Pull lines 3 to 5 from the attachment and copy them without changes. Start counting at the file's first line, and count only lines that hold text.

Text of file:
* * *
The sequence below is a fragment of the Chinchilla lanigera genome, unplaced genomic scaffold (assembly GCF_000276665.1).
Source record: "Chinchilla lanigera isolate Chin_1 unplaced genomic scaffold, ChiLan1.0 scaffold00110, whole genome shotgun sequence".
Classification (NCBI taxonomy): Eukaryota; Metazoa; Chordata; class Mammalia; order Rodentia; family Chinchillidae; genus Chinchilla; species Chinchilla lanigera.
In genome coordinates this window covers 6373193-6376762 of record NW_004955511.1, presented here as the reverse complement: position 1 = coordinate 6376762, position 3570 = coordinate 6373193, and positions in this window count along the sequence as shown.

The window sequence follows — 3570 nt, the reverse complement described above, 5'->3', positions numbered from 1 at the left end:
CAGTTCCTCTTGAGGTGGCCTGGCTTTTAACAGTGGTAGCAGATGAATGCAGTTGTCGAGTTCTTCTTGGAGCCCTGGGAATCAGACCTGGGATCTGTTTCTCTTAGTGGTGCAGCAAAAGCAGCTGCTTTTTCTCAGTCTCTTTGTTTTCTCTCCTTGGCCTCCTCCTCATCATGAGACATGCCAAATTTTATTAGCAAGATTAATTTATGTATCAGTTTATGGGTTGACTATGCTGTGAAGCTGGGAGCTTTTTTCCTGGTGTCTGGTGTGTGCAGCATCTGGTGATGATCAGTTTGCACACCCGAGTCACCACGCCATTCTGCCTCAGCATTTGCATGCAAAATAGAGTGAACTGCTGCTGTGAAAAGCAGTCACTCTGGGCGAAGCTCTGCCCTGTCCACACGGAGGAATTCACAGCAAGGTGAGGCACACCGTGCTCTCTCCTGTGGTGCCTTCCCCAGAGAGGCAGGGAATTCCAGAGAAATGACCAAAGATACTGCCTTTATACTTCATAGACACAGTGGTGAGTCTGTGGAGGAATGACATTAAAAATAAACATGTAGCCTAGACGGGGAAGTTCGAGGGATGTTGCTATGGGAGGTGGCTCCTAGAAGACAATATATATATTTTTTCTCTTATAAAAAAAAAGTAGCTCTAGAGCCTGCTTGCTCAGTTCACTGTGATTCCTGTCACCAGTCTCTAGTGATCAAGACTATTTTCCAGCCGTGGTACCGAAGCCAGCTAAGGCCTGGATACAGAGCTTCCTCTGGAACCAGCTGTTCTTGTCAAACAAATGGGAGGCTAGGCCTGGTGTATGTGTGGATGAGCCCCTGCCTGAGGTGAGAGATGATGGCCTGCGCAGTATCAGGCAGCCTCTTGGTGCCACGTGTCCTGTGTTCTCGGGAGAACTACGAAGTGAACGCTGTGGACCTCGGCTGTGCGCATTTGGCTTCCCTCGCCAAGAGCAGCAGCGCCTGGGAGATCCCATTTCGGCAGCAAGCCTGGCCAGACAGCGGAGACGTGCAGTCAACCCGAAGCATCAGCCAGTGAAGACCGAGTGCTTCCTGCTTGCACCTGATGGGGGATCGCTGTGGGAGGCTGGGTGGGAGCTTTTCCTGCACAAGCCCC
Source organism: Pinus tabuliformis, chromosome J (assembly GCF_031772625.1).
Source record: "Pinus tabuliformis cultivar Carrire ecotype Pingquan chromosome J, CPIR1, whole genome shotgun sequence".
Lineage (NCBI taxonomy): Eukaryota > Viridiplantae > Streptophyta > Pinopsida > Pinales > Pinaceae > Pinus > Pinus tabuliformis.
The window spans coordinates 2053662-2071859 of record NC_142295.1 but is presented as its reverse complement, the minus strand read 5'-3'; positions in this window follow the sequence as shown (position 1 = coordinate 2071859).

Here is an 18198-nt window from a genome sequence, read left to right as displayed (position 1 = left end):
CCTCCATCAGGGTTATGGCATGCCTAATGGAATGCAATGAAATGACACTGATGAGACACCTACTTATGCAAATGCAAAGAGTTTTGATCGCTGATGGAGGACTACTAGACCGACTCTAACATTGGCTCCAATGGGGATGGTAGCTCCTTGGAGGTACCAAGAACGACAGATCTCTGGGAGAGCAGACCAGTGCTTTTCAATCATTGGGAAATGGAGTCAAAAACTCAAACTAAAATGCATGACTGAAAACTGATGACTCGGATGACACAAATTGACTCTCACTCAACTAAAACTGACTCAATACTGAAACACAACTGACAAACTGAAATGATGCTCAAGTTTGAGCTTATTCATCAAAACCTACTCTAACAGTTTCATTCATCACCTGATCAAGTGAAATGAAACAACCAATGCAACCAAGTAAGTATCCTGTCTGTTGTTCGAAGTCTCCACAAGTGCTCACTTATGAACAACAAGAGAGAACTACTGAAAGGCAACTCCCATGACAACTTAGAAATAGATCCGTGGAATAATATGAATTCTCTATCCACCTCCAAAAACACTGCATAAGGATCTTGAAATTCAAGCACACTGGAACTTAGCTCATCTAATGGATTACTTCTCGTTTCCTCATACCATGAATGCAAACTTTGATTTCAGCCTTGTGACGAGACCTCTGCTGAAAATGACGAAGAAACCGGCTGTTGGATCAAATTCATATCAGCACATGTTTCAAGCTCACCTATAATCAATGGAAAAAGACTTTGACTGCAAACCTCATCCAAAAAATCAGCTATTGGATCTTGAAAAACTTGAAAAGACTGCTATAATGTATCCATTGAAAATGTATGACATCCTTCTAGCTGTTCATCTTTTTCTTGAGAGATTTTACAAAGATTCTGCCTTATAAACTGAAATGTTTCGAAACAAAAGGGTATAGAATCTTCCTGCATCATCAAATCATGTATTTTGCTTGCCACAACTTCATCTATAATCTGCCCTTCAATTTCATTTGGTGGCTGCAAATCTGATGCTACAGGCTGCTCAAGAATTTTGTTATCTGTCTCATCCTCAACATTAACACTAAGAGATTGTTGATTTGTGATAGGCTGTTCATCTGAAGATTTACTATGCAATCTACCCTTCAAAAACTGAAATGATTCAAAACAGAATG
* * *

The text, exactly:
Classification (NCBI taxonomy): Eukaryota; Metazoa; Chordata; class Mammalia; order Rodentia; family Chinchillidae; genus Chinchilla; species Chinchilla lanigera.
In genome coordinates this window covers 6373193-6376762 of record NW_004955511.1, presented here as the reverse complement: position 1 = coordinate 6376762, position 3570 = coordinate 6373193, and positions in this window count along the sequence as shown.

The window sequence follows — 3570 nt, the reverse complement described above, 5'->3', positions numbered from 1 at the left end: